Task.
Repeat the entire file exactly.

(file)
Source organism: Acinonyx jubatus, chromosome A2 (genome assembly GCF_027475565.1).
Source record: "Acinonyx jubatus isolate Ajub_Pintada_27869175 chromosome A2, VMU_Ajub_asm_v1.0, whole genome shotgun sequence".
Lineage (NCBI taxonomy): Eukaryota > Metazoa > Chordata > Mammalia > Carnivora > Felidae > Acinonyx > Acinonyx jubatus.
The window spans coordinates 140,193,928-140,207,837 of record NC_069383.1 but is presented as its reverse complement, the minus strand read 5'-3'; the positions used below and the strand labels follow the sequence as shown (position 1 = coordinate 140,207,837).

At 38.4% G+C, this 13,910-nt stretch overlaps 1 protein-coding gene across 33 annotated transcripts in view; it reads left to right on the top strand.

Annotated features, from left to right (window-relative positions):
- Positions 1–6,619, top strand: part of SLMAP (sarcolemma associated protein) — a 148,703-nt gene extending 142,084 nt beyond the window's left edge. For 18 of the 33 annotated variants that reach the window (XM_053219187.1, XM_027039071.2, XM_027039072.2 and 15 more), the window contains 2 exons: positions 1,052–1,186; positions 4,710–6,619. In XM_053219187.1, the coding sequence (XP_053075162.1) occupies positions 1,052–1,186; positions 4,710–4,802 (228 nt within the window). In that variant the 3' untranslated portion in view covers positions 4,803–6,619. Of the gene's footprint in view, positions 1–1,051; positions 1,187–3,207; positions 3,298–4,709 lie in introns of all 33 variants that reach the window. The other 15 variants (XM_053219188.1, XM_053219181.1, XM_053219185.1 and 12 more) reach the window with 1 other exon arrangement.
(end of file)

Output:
Source organism: Acinonyx jubatus, chromosome A2 (genome assembly GCF_027475565.1).
Source record: "Acinonyx jubatus isolate Ajub_Pintada_27869175 chromosome A2, VMU_Ajub_asm_v1.0, whole genome shotgun sequence".
Lineage (NCBI taxonomy): Eukaryota > Metazoa > Chordata > Mammalia > Carnivora > Felidae > Acinonyx > Acinonyx jubatus.
The window spans coordinates 140,193,928-140,207,837 of record NC_069383.1 but is presented as its reverse complement, the minus strand read 5'-3'; the positions used below and the strand labels follow the sequence as shown (position 1 = coordinate 140,207,837).

At 38.4% G+C, this 13,910-nt stretch overlaps 1 protein-coding gene across 33 annotated transcripts in view; it reads left to right on the top strand.

Annotated features, from left to right (window-relative positions):
- Positions 1–6,619, top strand: part of SLMAP (sarcolemma associated protein) — a 148,703-nt gene extending 142,084 nt beyond the window's left edge. For 18 of the 33 annotated variants that reach the window (XM_053219187.1, XM_027039071.2, XM_027039072.2 and 15 more), the window contains 2 exons: positions 1,052–1,186; positions 4,710–6,619. In XM_053219187.1, the coding sequence (XP_053075162.1) occupies positions 1,052–1,186; positions 4,710–4,802 (228 nt within the window). In that variant the 3' untranslated portion in view covers positions 4,803–6,619. Of the gene's footprint in view, positions 1–1,051; positions 1,187–3,207; positions 3,298–4,709 lie in introns of all 33 variants that reach the window. The other 15 variants (XM_053219188.1, XM_053219181.1, XM_053219185.1 and 12 more) reach the window with 1 other exon arrangement.